I want to linger briefly on recent images of waste surfacing in urban communities in Mumbai and Johannesburg. Go to Youtube and watch Nandos’ recent ads, and you’ll see how the company has appropriated the stylings of izikhothane, a youth practice emerging from Johannesburg’s townships. Izikhothane’s participants, mostly men, burn expensive clothes and designer goods in a display of apparent indifference to the commodity. The idea behind this performance of wastefulness is that one has so much, one needs nothing—we might call it conspicuous destruction. Responses in the media and public discourse online have been scandalised; how dare people with so little behave in this way. What the responses miss is how practices like izikhothane push for a presence in the public domain and resist invisibility. Is there is a limit to which modes of consumption are able to provide their practitioners with agency? Yes, of course. Its appropriation by Nandos signals exactly the triumph of exchange value. Burning clothes and cars will not shift structures of power and privilege. Nonetheless, the reaching for presence that izikhothane attempts has rich symbolic and psychic value.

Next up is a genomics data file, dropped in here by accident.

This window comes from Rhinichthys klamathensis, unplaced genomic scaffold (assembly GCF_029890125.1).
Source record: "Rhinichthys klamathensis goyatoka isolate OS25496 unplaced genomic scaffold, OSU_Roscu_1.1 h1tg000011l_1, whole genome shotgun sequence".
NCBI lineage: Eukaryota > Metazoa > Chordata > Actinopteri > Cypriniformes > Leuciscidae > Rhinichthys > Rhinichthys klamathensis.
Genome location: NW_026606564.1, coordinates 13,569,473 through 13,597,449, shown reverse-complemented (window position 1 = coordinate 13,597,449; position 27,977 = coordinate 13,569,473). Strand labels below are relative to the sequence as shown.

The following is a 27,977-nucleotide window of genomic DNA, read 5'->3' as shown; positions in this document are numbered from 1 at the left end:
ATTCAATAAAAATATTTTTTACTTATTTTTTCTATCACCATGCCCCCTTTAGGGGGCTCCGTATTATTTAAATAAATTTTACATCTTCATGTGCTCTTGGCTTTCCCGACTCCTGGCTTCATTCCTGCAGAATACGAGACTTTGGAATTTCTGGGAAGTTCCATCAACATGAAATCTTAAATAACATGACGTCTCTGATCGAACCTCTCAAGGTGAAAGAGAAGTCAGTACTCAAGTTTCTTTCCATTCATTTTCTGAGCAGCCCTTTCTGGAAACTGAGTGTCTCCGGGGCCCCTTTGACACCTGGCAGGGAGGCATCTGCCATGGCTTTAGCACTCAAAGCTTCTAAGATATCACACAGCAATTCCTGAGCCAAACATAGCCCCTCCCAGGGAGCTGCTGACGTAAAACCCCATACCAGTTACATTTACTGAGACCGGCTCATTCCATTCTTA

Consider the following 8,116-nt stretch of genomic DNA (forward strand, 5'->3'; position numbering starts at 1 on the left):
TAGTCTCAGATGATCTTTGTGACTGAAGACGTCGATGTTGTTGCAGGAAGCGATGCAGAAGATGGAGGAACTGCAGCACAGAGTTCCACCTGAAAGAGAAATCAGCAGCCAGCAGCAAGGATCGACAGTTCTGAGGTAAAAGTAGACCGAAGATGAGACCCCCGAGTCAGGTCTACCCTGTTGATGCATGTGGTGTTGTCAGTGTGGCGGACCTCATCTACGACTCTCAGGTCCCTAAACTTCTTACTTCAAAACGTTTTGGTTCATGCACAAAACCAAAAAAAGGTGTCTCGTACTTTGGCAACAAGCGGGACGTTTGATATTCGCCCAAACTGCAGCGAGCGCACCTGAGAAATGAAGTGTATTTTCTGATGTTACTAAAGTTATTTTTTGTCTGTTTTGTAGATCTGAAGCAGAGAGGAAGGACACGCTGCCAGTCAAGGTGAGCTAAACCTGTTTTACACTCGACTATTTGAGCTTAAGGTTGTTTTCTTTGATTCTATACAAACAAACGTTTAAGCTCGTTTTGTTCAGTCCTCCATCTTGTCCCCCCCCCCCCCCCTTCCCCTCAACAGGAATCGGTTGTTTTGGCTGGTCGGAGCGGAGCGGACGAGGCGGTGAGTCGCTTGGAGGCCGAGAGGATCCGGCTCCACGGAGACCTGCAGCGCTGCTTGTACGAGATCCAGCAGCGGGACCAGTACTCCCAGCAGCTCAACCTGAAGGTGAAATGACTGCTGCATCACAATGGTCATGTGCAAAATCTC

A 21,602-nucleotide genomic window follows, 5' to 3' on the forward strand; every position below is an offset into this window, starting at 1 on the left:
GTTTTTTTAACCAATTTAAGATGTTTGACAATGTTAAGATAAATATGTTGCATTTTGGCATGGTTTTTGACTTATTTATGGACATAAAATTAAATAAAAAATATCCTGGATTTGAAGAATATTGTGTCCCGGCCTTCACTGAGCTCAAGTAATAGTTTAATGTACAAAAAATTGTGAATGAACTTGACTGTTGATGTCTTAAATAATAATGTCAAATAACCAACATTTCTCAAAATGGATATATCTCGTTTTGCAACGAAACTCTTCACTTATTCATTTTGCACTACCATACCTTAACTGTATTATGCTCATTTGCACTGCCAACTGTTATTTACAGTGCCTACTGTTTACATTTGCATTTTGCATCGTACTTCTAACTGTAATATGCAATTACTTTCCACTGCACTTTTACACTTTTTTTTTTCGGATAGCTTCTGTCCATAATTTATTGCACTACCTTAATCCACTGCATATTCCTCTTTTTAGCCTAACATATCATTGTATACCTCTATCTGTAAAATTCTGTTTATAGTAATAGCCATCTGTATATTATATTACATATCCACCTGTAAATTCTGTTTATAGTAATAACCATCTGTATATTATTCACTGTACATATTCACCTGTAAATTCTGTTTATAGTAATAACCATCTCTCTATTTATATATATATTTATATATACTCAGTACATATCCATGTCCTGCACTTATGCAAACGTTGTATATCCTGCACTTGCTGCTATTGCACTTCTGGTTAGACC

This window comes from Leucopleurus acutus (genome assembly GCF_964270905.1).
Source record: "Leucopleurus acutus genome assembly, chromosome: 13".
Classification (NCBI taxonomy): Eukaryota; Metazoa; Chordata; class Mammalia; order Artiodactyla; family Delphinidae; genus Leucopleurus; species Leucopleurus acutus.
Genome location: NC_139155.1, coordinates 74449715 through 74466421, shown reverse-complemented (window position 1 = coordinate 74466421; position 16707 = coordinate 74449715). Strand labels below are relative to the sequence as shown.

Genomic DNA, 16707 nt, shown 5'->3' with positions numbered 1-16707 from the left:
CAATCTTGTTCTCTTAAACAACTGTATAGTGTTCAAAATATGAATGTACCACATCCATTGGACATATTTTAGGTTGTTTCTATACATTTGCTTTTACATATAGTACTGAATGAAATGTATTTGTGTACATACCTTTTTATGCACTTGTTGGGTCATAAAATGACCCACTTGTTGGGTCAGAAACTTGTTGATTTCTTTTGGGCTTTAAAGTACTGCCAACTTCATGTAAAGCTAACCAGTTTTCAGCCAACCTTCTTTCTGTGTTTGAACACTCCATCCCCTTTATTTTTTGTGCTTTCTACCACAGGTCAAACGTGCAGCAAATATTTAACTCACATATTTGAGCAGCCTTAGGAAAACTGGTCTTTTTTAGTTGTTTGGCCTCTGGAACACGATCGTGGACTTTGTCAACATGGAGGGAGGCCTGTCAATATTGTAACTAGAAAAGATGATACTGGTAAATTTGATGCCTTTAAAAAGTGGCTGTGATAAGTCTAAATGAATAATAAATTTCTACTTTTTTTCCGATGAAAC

Refuse and Refuge

Published last year, Katherine Boo’s book Behind the Beautiful Forevers charts the difficulties endured by the Hussain family in the slum of Annawadi, located next to Mumbai’s expanding international airport.  The airport is a sleek symbol of India’s economic successes; the inhabitants of Annawadi survive by picking through its piles of discarded junk. On one level, the book is about the vast inequalities shaping the city’s spaces and the social and political injustices this often produces. Yet there is another facet to these lives lived through and in waste. The focaliser of the book is the Hussain’s eldest son, Abdul, who makes a living as a collector and seller of waste. Let’s not sentimentalise: Abdul dreams of escape from the slum’s desperate conditions – filth, disease, crowding, persecution by the authorities. But waste is also the site of his resilience and aspiration, is a cage and a refuge. Thus Boo asks us to read the inhabitants of Annawadi not only as victims but also as actors, and the waste-filled landscapes of their homes as home.

Behind the Beautiful Forevers

The value of waste

– Dr Tilla Slabbert